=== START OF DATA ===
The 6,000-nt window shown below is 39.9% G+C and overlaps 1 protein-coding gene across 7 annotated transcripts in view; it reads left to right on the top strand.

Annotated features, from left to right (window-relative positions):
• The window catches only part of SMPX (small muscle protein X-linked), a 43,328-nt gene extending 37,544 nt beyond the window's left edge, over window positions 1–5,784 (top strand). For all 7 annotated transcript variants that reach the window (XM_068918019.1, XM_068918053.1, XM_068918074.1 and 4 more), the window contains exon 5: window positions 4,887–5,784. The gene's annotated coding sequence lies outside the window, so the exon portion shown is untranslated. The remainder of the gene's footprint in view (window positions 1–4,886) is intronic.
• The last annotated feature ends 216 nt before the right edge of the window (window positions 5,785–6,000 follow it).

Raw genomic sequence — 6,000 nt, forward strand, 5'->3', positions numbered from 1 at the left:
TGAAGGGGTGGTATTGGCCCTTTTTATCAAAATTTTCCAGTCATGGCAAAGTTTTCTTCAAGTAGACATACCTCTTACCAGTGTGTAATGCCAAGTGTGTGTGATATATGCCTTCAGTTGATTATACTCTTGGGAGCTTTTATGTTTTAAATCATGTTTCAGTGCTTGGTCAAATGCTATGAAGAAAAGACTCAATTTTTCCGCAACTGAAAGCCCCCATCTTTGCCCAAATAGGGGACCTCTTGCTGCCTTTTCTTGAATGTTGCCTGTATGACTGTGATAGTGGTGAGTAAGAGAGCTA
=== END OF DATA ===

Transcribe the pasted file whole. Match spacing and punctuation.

The 6,000-nt window shown below is 39.9% G+C and overlaps 1 protein-coding gene across 7 annotated transcripts in view; it reads left to right on the top strand.

Annotated features, from left to right (window-relative positions):
• The window catches only part of SMPX (small muscle protein X-linked), a 43,328-nt gene extending 37,544 nt beyond the window's left edge, over window positions 1–5,784 (top strand). For all 7 annotated transcript variants that reach the window (XM_068918019.1, XM_068918053.1, XM_068918074.1 and 4 more), the window contains exon 5: window positions 4,887–5,784. The gene's annotated coding sequence lies outside the window, so the exon portion shown is untranslated. The remainder of the gene's footprint in view (window positions 1–4,886) is intronic.
• The last annotated feature ends 216 nt before the right edge of the window (window positions 5,785–6,000 follow it).

Raw genomic sequence — 6,000 nt, forward strand, 5'->3', positions numbered from 1 at the left:
TGAAGGGGTGGTATTGGCCCTTTTTATCAAAATTTTCCAGTCATGGCAAAGTTTTCTTCAAGTAGACATACCTCTTACCAGTGTGTAATGCCAAGTGTGTGTGATATATGCCTTCAGTTGATTATACTCTTGGGAGCTTTTATGTTTTAAATCATGTTTCAGTGCTTGGTCAAATGCTATGAAGAAAAGACTCAATTTTTCCGCAACTGAAAGCCCCCATCTTTGCCCAAATAGGGGACCTCTTGCTGCCTTTTCTTGAATGTTGCCTGTATGACTGTGATAGTGGTGAGTAAGAGAGCTA